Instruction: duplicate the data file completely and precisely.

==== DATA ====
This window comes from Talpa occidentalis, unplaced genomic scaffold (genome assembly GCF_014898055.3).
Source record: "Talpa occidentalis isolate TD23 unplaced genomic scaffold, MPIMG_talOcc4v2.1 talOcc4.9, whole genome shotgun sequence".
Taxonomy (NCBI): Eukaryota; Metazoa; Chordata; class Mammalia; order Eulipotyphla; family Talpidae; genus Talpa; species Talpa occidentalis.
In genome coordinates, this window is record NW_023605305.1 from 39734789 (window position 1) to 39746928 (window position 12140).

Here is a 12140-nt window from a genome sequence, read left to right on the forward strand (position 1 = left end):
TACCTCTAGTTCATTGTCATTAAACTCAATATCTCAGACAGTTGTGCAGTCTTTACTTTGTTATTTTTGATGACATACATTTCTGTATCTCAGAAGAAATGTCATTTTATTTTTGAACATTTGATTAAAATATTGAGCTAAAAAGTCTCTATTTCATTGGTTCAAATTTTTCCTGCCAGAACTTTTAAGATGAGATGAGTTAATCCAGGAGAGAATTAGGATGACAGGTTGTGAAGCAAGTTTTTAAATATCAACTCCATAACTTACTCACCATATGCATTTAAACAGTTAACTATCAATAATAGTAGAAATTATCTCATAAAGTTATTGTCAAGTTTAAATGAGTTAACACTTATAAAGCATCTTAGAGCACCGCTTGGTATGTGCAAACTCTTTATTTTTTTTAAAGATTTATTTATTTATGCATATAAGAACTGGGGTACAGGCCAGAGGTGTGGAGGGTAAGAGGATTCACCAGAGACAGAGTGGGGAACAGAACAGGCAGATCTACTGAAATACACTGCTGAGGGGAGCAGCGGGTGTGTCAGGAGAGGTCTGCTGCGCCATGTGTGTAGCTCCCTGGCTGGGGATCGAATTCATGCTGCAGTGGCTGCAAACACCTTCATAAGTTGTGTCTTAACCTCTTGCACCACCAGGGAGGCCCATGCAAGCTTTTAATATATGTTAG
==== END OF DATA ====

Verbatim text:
This window comes from Talpa occidentalis, unplaced genomic scaffold (genome assembly GCF_014898055.3).
Source record: "Talpa occidentalis isolate TD23 unplaced genomic scaffold, MPIMG_talOcc4v2.1 talOcc4.9, whole genome shotgun sequence".
Taxonomy (NCBI): Eukaryota; Metazoa; Chordata; class Mammalia; order Eulipotyphla; family Talpidae; genus Talpa; species Talpa occidentalis.
In genome coordinates, this window is record NW_023605305.1 from 39734789 (window position 1) to 39746928 (window position 12140).

Here is a 12140-nt window from a genome sequence, read left to right on the forward strand (position 1 = left end):
TACCTCTAGTTCATTGTCATTAAACTCAATATCTCAGACAGTTGTGCAGTCTTTACTTTGTTATTTTTGATGACATACATTTCTGTATCTCAGAAGAAATGTCATTTTATTTTTGAACATTTGATTAAAATATTGAGCTAAAAAGTCTCTATTTCATTGGTTCAAATTTTTCCTGCCAGAACTTTTAAGATGAGATGAGTTAATCCAGGAGAGAATTAGGATGACAGGTTGTGAAGCAAGTTTTTAAATATCAACTCCATAACTTACTCACCATATGCATTTAAACAGTTAACTATCAATAATAGTAGAAATTATCTCATAAAGTTATTGTCAAGTTTAAATGAGTTAACACTTATAAAGCATCTTAGAGCACCGCTTGGTATGTGCAAACTCTTTATTTTTTTTAAAGATTTATTTATTTATGCATATAAGAACTGGGGTACAGGCCAGAGGTGTGGAGGGTAAGAGGATTCACCAGAGACAGAGTGGGGAACAGAACAGGCAGATCTACTGAAATACACTGCTGAGGGGAGCAGCGGGTGTGTCAGGAGAGGTCTGCTGCGCCATGTGTGTAGCTCCCTGGCTGGGGATCGAATTCATGCTGCAGTGGCTGCAAACACCTTCATAAGTTGTGTCTTAACCTCTTGCACCACCAGGGAGGCCCATGCAAGCTTTTAATATATGTTAG